[I]t is recognized that the Florida Supreme Court has set forth, in addition to the enumerated statutory factors relative *421 to "aggravating" and "mitigating" circumstances, the admonishment that "... in order to sustain a sentence of death following a jury recommendation of life, the facts suggesting a sentence of death should be so clear and convincing that virtually no reasonable person could differ." Tedder v. State, 322 So. 2d 908, 910 (1975). In following the statute (Fla. Stat. 921.141), the trial judge is directed to weigh the statutory aggravating and mitigating circumstances when determining the appropriate sentence to be imposed in light of all the facts adduced. In short, the trial judge must justify imposition of a sentence of death, which must be in writing, applying the facts of the case to legislatively mandated criteria.

At an evidentiary hearing held several years later concerning allegations of judicial bias, the judge was asked why he decided to override the jury recommendation of life and instead to impose death. He responded that:

After considering all of the evidence and weighing it in my mind and the testimony and the culpability, all the requirements the statute imposes of mitigating, you know, aggravating and mitigating circumstances. I listed them.

Thus, there was every indication that at the time of sentencing the trial judge believed that nonstatutory mitigating evidence was not a proper consideration. There was enough nonstatutory mitigating evidence introduced at the penalty phase proceeding that we are unable to say whether the judge's decision might have been different had he realized that nonstatutory mitigating circumstances were pertinent. On the record in this case, we cannot say that the principle of harmless error applies.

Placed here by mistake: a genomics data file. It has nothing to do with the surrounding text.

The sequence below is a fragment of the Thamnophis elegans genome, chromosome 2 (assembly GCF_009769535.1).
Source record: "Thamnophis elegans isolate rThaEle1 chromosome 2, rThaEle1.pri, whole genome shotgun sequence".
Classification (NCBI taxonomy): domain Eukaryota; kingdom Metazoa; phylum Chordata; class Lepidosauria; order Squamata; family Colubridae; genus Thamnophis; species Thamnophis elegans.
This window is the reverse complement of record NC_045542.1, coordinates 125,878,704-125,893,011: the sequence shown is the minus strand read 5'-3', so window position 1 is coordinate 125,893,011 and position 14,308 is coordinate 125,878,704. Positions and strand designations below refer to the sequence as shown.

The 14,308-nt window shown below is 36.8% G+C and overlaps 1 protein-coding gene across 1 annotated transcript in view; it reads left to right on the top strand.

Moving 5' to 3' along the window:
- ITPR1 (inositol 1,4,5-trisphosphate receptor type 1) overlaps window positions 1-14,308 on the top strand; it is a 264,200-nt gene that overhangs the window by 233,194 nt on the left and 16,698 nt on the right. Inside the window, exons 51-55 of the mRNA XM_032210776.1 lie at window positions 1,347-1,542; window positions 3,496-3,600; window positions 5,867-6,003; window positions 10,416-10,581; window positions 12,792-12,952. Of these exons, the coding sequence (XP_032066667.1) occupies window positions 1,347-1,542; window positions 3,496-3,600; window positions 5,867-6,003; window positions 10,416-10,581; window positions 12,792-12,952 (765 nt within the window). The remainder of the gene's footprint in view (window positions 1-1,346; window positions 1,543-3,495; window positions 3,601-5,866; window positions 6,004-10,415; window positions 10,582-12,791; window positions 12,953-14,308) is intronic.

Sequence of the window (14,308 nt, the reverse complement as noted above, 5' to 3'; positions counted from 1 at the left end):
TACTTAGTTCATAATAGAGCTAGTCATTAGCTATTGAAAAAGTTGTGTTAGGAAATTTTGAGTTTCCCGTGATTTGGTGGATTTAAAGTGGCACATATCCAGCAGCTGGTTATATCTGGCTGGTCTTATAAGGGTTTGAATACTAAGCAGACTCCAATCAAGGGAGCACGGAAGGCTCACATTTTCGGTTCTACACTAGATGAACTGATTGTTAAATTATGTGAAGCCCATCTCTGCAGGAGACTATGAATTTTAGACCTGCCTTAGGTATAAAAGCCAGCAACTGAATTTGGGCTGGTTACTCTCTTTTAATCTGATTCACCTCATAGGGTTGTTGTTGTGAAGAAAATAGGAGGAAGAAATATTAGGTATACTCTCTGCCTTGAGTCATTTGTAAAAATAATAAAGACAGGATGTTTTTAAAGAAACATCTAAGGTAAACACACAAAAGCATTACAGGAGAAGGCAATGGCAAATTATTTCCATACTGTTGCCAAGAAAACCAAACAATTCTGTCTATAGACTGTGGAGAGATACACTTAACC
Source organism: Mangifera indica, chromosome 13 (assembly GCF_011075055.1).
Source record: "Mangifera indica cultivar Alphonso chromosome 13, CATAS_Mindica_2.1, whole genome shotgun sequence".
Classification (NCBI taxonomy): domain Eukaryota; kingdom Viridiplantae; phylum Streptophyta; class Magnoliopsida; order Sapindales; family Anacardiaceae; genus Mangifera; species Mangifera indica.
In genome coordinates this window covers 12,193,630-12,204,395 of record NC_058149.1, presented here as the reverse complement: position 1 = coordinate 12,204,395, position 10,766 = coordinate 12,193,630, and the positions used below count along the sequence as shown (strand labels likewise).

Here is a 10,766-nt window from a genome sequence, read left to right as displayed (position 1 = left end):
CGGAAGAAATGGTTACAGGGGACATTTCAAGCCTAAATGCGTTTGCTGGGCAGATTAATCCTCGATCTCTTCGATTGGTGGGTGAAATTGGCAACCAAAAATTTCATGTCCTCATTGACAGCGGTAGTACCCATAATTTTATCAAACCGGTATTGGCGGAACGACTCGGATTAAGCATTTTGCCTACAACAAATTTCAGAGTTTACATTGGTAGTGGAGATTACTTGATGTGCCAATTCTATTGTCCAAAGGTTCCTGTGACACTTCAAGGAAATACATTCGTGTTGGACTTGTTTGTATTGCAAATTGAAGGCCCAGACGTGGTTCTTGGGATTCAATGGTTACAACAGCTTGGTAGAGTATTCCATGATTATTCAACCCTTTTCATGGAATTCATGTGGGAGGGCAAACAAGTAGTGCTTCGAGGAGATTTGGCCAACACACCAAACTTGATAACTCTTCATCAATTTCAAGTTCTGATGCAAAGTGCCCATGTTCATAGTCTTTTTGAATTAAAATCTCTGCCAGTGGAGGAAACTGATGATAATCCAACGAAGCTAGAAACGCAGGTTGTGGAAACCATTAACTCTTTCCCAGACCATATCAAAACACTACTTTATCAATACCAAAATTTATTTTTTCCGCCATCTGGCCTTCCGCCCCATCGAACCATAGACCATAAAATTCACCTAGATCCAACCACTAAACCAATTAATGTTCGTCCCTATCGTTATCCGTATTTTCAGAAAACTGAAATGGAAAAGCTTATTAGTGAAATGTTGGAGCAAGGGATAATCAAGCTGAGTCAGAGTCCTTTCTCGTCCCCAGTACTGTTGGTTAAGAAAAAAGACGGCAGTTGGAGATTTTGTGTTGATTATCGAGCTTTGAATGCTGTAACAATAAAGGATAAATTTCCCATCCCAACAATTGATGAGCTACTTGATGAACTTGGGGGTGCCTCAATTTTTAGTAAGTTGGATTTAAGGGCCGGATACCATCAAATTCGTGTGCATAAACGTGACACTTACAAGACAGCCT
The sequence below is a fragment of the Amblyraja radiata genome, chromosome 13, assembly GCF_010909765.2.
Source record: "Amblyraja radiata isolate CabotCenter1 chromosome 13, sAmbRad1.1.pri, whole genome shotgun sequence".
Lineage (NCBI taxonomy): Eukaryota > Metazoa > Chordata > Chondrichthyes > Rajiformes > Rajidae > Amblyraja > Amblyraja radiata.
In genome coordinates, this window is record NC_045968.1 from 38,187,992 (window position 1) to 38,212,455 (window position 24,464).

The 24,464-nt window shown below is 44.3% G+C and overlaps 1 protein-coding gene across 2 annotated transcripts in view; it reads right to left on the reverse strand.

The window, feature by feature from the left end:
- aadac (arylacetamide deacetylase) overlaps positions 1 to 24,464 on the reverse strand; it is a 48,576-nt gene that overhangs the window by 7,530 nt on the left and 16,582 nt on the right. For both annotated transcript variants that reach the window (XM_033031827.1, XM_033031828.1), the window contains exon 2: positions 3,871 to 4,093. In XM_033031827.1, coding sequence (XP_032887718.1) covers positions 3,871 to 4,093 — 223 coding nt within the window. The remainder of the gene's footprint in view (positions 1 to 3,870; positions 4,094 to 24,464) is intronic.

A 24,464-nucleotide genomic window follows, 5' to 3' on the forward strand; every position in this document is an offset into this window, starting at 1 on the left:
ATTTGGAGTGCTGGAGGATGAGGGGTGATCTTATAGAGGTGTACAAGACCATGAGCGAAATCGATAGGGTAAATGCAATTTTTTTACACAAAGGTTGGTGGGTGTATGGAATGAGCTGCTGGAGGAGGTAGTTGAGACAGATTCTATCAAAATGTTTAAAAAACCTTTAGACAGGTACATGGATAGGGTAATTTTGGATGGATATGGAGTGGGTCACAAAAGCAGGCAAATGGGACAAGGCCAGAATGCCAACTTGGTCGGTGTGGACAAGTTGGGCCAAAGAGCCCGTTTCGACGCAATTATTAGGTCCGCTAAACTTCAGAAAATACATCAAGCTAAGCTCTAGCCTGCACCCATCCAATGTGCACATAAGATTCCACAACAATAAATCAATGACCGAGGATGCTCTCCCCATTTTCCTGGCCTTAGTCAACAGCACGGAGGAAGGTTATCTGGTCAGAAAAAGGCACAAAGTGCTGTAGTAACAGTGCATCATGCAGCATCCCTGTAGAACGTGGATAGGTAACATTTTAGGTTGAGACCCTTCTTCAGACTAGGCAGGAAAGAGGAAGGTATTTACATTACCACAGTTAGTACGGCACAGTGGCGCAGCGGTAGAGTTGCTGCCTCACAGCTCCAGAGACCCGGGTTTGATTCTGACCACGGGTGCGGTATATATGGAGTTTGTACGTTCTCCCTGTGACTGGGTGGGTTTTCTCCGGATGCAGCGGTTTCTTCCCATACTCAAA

We vacate the sentence of death, but because the jury has already rendered an advisory verdict of life imprisonment, the new sentencing proceeding need only be conducted before the judge. However, both parties should be permitted to introduce any pertinent evidence to assist the judge in the sentencing decision. Since the original trial judge now occupies a position of a federal district judge, the matter will necessarily have to be assigned to a new judge.

It is so ordered.


McDONALD, C.J., dissents with an opinion.

McDONALD, Chief Justice, dissenting.

Today, the Court improvidently grants relief to Ziegler by directing a new sentencing hearing. The basis for the order is the majority's assumption that the sentencing trial judge failed to factor in nonstatutory mitigating evidence when he pronounced the death sentence. Zeigler, once again, is in effect claiming a Lockett v. Ohio, 438 U.S. 586, 98 S. Ct. 2954, 57 L. Ed. 2d 973 (1978), violation. On two prior occasions we have held that this claim is procedurally barred. Zeigler v. State, 452 So. 2d 537, 539 (Fla. 1984), and State v. Zeigler, 494 So. 2d 957, 958 (Fla. 1986).

Hitchcock v. Dugger, ___ U.S. ___, 107 S. Ct. 1821, 95 L. Ed. 2d 347 (1987), does not affect our holding that a Lockett claim is procedurally barred. Although Hitchcock represented a change in the law on the necessary charge to the jury (which matters not in this case because of Zeigler's jury's recommendation of life), it was not a change of law that a sentencing judge must consider nonstatutory mitigating circumstances. That came with Lockett. This claim could have been raised at the original trial and is still procedurally barred.

I further note that at a prior 3.850 hearing in which Zeigler unsuccessfully sought to show actual prejudice of the sentencing judge, the judge made it plain that he imposed the death penalty because Zeigler killed four people. However nice a person Zeigler may have been before these killings does not change or mitigate those facts and *422 is reason alone to reject character witnesses and a jury's recommendation of life.

Zeigler's latest claim should be denied.